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Changes to your body and emotions after giving birth

Written by Amina Hatia RM
Medically reviewed by Marley Hall BA RM Diphe
June 29, 2020

After giving birth to your baby, you will find that you go through a number of changes physically and emotionally. Here we discuss what those changes are and how your partner/family can help in the early days.

Body Changes

After pains – After your baby is born, your uterus will immediately start to contract. Some women, especially those having their first baby may not even notice this as it may be quite mild. Women who have had several children though may be quite uncomfortable with the after pains requiring analgesia. This should only last a day or so. When you begin to breast feed your baby, this also makes the uterus contract which might also be uncomfortable.

Abdomen – Your abdominal wall will have stretch sufficiently during pregnancy so don’t be surprised if you still have a bump after the birth! It will take weeks, even months for the muscles to tighten back up again

Blood loss – You will bleed quite heavily after birth for the first couple of days and then it will settle down. You may carry on bleeding for up to 6 weeks and even pass some small blot clots. If you pass clots larger than a golf ball you might just want to run it by a midwife.

Perineum – If you have had a tear or episiotomy you will likely be feeling a little sore. Make sure the area is kept clean and dry. It may take a couple of weeks for any swelling and soreness to go down.

Breasts – Your breast will have spent most of your pregnancy preparing to feed your baby. You may have even noticed some colostrum leaking from the nipples, especially if you squeeze them. After the birth, your baby stimulates your supply by feeding which cause the milk ducts to fill over the coming days. You may find that by day 3 or 4, your breasts feel quite heavy and engorged. This period should only last for a week or so until you have established breastfeeding and your breasts know how much milk to produce.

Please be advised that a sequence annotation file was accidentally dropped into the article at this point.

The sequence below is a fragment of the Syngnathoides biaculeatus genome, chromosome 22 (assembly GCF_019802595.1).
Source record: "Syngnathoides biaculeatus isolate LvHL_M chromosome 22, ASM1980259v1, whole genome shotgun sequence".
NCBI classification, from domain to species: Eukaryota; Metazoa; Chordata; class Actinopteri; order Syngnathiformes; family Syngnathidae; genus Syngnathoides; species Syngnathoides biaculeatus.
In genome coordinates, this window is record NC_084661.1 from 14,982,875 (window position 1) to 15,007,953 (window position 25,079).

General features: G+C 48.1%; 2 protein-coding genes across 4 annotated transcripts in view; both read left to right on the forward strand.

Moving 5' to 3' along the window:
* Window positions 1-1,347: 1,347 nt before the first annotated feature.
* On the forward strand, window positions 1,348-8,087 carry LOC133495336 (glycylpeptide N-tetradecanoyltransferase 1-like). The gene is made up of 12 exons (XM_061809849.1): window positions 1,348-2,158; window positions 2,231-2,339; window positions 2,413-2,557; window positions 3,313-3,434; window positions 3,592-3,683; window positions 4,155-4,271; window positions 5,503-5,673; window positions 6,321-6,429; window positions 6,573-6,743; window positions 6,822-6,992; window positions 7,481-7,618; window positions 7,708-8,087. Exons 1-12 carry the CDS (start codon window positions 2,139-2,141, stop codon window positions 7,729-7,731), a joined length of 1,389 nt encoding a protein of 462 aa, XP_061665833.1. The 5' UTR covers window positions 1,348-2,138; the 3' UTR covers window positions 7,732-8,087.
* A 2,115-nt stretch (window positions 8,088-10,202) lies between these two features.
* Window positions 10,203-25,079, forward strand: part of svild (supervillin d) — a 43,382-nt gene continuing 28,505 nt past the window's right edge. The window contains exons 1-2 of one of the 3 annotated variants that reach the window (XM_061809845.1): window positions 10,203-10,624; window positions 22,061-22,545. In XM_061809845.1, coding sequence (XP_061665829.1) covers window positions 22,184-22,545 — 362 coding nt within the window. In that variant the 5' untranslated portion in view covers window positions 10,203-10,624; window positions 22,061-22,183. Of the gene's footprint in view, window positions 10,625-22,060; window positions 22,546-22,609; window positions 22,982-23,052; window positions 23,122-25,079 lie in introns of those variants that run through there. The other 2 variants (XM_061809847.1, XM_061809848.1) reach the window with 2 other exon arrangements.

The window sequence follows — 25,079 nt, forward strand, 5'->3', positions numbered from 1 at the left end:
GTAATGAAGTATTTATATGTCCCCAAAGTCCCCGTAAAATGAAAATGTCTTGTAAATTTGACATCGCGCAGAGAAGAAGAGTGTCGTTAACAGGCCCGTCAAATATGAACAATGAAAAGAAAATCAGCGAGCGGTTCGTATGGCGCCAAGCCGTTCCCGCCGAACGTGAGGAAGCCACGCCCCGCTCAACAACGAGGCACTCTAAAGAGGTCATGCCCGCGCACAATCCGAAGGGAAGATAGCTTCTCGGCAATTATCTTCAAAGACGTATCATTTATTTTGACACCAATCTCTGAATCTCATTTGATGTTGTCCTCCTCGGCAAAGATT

Sex and contraception

Some women decide to wait several weeks or months before resuming sex but others decide they want to try sooner. The decision is totally up to you but do consider factors such as:

Stitches – They can be irritated through sex if its too soon. Most stitches will dissolve and fall out within a couple of weeks after the birth

Manual removal of placenta – If you have had a manual removal of placenta (when the placenta hasn’t come away on its own and the doctor has had to remove it by hand) you may been more susceptible to infection. In this instance it might be worthwhile waiting 4 weeks or so before resuming sex.

You are extremely fertile after you have had a baby so do think about contraception otherwise you will find yourself pregnant before your baby is 8 weeks old! Some couples decide that they want to have babies very close together but do consider the fact that your body is not fully recovered and there is a greater risk for preterm delivery of your second baby if you fall pregnant too soon. Your doctor will see you at around 6 weeks postnatal to discuss contraception with you so until then, you may want to consider using condoms if you are having sex.


A large number of women (between 50% and 85%) each year suffer from the ‘day 3 blues’. This is the effect of hormonal changes in your body combined with a lack of sleep that can make you feel tearful and sad. Some women describe feeling like a failure especially if the baby cries a lot or is having feeding problems. In most cases, the ‘day 3 blues’ only lasts for a few days and you will start to feel better afterwards. Some women can develop postnatal depression which can be treated if picked up early so do look out for the signs. If you are finding that your mood is persistently low following this and you are having feelings of hopelessness, guilt, low mood, no desire to do anything or not feeling like you are enjoying life with your new baby, you may want to consider discussing these feelings with a midwife, GP or health visitor.

Help from friends and family

If you’re lucky enough to live near parents, siblings and friends, and have good relationships with them, ask if they’d be willing to help out. Try to spread help out over the first few weeks so everyone isn’t there at once, and you’ll have an extra pair of hands if your partner is going back to work. You’ll find that many helpers just want to hold the baby, which is fine if you need a break. But most of the time, you’ll probably want other kinds of help so you can bond with your baby. Be specific about what people can do (making meals, running errands, doing laundry), so you and your little one can get to know each other.

Make sure Dad is included

Encourage your partner to take an active role in baby care, and let him do things his own way so he can learn the skills and gain confidence. Some couples prefer to limit visitors during the early days to that much needed quiet time. (Let’s face it, sometimes it’s easier for dad to politely reschedule or end visits by pointing out that mum and baby are tired.)